ACL – Access Control List
AES – Advanced Encryption Standard
APT – Advanced Persistent Threat
ARP – Address Resolution Protocol
AV – AntiVirus
BGP – Border Gateway Protocol
BIND – Berkley Internet Name Domain
CAL – Client Access License
CERT – Computer Emergency Response Team
CMDB – Configuration Management Database
CRC – Cyclic Redundancy Check
CVE – Common Vulnerabilities and Exposures
DES – Data Encryption Standard
DLP – Data Loss Prevention
DNS – Domain Name System, although Service is also common
EAP – Extensible Authentication Protocol
EGP – Exterior Gateway Protocol
EMM – Enterprise Mobility Management
HIPS – Host-based Intrusion Prevention System, Wikipedia doesn’t have a unique listing for this one.
IPS – Intrusion Prevention System
IPsec – Internet Protocol Security
IDS – Intrusion Detection System
L2F – Layer-2 Forwarding protocol
L2TP – Layer-2 Tunneling Protocol
LDAP – Lightweight Directory Access Protocol
MAC – Media Access Control, as in MAC address
MAC – Mandatory Access Control
NAC – Network Access Control
NAT – Network Address Translation
NGFW – Next-Generation Firewall
NIST – National Institute of Standards and Technology
OSI – Open Systems Interconnection
OSPF – Open Shortest Path First
PAP – Password Authentication Protocol
PFS – Public-key Forward Secrecy
PGP – Pretty Good Privacy
PKI – Public Key Infrastructure
PPP – Point to Point Protocol
PPTP – Point to Point Tunneling Protocol
RARP – Reverse Address Resolution Protocol
RIP – Routing Information Protocol
RSA – Rivest-Shamir-Adleman
SCAP – Security Content Automation Protocol
SDN – Software Defined Networking
SIEM – Security Information Event Management
SNMP – Simple Network Management Protocol
SSH – Secure Shell
SSL – Secure Sockets Layer
TLS – Transport Layer Security
URI – Uniform Resource Identifier
VPN – Virtual Private Network
WAP – Wireless Application Protocol
WEP – Wired Equivalent Privacy

If it’s not on this list that doesn’t mean it’s not important, just that I’ve not yet stumbled across it, or Wikipedia doesn’t recognize it as an industry term but is likely a vendor-initiated one.

Next Generation Network (NGN) Forensics

In two weeks I’ll be hosting two events: one near the NSA at the Courtyard Fort Meade on the 27th, and the second a few miles from the CIA at the Hilton Mclean Tyson Corner. Both will start at 4 PM, have a considerably strong Network Forensics agenda, and then wrap up by 7 PM. Both events are identical, they’re free to attend, and we’ll be providing beer, wine & soda along with appetizers.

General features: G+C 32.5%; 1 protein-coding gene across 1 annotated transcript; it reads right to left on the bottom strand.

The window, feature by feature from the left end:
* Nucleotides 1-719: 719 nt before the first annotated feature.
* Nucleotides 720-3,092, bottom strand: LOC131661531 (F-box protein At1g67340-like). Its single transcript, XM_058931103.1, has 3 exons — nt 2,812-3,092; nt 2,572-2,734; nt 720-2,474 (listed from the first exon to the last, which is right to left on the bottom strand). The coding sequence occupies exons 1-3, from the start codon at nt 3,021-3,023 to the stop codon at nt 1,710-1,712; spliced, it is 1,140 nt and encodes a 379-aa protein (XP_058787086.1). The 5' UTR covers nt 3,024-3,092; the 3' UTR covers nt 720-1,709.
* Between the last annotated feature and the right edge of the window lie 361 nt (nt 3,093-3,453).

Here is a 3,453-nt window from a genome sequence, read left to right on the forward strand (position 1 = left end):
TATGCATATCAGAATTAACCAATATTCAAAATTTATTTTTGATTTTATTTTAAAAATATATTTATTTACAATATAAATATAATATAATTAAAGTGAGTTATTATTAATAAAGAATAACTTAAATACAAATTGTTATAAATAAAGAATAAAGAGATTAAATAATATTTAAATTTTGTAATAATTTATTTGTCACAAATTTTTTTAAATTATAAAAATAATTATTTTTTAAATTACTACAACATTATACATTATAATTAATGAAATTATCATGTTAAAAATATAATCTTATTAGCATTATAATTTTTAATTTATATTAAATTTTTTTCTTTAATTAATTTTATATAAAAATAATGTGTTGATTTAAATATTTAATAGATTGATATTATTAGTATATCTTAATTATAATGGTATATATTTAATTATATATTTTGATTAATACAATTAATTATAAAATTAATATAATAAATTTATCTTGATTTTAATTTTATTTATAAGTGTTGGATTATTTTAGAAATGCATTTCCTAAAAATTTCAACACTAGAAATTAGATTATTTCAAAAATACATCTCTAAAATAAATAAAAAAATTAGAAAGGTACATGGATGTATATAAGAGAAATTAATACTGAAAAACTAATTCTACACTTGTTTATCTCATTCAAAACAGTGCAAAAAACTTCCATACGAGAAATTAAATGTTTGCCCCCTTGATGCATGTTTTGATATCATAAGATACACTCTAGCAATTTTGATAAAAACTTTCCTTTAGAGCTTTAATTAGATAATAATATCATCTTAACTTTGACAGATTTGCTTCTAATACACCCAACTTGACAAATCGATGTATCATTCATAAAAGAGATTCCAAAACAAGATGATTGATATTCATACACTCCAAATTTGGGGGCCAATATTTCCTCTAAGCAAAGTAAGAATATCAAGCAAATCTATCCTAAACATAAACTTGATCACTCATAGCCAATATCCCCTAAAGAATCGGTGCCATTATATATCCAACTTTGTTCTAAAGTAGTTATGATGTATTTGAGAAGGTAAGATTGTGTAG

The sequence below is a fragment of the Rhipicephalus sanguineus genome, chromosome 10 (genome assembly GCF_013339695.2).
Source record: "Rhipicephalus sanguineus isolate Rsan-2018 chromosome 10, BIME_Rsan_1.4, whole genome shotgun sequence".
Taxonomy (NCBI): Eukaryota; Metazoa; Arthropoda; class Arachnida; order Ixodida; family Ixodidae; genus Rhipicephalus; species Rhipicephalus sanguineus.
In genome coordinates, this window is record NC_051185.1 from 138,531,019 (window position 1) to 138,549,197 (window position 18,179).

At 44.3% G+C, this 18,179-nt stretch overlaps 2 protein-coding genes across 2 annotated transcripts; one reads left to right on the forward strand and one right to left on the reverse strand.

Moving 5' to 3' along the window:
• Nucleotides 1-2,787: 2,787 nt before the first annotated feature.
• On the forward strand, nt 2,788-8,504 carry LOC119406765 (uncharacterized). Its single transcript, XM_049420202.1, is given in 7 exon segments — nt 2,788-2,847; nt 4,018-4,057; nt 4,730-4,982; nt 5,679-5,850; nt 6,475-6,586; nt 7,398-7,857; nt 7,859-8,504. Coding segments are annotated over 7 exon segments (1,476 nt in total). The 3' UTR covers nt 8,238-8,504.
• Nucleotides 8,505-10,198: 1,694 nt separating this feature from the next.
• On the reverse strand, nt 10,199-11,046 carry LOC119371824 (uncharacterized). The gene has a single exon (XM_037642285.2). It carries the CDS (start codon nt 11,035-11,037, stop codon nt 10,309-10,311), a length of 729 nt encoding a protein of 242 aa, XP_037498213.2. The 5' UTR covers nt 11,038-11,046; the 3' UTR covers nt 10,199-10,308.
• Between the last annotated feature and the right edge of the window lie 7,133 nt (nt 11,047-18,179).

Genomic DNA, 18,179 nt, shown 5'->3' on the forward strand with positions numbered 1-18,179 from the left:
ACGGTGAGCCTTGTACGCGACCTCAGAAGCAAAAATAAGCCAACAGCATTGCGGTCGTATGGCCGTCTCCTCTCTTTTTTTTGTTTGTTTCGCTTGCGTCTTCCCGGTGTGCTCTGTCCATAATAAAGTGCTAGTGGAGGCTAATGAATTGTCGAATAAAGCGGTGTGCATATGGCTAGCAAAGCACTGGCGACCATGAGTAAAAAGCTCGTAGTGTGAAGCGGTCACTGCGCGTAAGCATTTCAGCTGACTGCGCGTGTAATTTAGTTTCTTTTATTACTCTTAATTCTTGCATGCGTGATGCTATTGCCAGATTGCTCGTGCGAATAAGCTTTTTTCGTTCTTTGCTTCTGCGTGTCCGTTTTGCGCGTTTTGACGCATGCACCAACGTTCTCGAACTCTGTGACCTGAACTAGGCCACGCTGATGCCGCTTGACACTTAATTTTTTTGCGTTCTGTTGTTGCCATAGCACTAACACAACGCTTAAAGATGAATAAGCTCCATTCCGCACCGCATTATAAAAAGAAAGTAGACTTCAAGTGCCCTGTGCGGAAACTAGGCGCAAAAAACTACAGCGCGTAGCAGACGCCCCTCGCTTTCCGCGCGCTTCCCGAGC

Below is the current agenda, but it’s still somewhat fluid at this point as it’s the first NGN we’re doing that is focused on Network Forensics, and is setup for the Intelligence Community. The dozen or so prior NGNs, and another later that week have been centered on the Financial Trading market where our leadership in low latency is well known. Here is the current agenda:

  • 3:30 – 4:00  Registration, drinks and snacks
  • 4:00 – 4:05  Welcome & Introductions – Paul Bravo, Solarflare VP US/OEM Sales
  • 4:05 – 4:35  Keynote Speaker – David Riddoch, Founder, Solarflare
  • 4:35 – 4:50  Dell – Cameron Chehreh, CTO Federal
  • 4:50 – 5:35  Panel: Deep Packet Inspection (Snort, Suricata & Bro)
  • 5:35 – 5:45  Reservoir Labs – Alison Ryan, VP Business Development
  • 5:45 – 6:15  Advances in Capture – Ron Miller, Director Technical Marketing, Solarflare
  • 6:15 – 6:45  Open Q&A of all speakers
  • 6:45 – 7:30  Reception & Demonstrations

I’ll moderate the panel on Deep Packet Inspection which will include:  Eileen Donnelly, US Government, Erik Mogus Director Sales Engineering for Reservoir Labs, and someone to be named shortly. The purpose of the panel is to compare and contrast the different approaches to packet inspection so someone familiar with one can see different perspectives on the other two.  The audience will also be encouraged to ask questions of the panelists.

To sign up for either event please use one of the links below: